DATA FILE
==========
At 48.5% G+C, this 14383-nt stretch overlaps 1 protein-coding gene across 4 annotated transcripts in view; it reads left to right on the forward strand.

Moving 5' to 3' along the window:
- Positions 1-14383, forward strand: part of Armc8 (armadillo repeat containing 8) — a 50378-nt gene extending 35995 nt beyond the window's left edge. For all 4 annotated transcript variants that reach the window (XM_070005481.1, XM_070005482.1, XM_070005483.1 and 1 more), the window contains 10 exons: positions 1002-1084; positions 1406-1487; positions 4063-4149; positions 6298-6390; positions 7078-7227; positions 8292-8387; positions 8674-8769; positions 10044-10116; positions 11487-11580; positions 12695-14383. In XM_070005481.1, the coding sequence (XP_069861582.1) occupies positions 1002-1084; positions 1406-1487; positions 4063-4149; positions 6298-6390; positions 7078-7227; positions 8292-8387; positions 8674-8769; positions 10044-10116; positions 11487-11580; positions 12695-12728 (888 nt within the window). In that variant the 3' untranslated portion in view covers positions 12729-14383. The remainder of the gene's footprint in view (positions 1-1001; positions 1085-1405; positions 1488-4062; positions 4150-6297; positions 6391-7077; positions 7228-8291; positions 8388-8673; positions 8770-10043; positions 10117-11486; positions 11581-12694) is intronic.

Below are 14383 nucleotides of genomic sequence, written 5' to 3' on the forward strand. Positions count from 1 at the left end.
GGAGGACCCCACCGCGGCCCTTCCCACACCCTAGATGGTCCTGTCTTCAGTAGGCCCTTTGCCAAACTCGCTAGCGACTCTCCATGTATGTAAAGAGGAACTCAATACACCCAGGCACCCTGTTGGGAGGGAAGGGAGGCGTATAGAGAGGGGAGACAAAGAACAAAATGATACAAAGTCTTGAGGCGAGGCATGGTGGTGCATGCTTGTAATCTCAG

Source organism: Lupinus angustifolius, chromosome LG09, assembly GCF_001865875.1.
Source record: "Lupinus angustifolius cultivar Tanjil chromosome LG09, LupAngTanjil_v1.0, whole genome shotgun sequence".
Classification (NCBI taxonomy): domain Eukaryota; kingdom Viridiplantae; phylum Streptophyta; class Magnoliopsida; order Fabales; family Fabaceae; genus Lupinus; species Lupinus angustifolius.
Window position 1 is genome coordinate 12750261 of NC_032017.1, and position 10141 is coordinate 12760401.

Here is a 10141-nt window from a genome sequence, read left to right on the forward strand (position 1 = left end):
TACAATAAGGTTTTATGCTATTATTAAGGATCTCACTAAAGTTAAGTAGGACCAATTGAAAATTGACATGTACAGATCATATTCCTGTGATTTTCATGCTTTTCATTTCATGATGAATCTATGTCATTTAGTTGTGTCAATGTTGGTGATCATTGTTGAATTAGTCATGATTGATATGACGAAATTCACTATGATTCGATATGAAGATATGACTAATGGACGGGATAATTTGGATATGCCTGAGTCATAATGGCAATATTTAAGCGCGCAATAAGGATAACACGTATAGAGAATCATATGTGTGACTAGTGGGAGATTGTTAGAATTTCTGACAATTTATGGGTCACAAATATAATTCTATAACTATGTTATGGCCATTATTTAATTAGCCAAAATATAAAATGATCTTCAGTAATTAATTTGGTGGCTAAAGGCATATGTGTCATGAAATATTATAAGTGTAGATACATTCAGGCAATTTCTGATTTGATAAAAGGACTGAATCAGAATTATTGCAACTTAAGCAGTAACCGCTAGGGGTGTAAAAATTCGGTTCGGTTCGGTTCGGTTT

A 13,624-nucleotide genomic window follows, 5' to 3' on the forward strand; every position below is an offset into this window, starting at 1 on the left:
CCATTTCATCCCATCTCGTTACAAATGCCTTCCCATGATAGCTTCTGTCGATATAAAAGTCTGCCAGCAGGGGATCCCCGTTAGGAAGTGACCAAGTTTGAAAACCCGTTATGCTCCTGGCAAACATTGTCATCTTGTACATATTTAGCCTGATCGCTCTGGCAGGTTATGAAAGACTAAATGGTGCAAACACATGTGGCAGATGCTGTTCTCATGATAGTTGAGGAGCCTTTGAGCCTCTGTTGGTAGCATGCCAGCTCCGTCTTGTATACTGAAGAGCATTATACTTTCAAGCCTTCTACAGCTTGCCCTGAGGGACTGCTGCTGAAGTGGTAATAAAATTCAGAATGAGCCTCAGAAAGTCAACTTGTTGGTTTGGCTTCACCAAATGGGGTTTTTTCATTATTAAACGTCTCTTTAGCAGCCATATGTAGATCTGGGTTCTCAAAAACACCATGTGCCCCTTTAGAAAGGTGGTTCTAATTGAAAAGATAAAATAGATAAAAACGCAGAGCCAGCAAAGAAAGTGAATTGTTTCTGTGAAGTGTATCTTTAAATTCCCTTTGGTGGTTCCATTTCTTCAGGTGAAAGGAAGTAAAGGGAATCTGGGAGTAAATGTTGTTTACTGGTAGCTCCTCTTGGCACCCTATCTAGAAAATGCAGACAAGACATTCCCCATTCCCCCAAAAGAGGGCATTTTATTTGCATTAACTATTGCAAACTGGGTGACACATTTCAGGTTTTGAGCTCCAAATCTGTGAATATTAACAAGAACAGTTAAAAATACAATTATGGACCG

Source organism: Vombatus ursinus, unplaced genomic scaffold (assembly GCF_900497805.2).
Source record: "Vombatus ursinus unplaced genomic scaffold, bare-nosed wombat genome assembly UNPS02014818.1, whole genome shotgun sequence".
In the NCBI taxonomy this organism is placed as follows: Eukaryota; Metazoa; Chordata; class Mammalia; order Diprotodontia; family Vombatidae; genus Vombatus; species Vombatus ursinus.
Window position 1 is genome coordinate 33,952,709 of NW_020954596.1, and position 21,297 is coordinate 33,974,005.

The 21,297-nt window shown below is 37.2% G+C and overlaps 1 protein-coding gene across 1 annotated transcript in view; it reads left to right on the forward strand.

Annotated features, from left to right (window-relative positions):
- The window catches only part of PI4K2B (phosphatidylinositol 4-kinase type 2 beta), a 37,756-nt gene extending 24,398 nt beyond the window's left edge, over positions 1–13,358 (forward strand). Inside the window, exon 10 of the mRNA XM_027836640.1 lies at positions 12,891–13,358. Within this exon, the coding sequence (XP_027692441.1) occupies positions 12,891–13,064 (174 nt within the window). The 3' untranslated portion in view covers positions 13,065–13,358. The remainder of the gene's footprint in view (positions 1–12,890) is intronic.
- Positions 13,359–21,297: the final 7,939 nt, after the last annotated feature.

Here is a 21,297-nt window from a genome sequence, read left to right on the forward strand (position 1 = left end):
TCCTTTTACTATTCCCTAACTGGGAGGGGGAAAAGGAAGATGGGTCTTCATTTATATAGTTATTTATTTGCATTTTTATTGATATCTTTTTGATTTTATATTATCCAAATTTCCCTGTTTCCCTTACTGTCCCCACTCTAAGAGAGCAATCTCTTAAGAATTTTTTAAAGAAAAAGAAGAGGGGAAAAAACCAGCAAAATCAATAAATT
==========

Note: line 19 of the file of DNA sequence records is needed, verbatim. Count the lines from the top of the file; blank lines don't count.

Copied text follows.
Annotated features, from left to right (window-relative positions):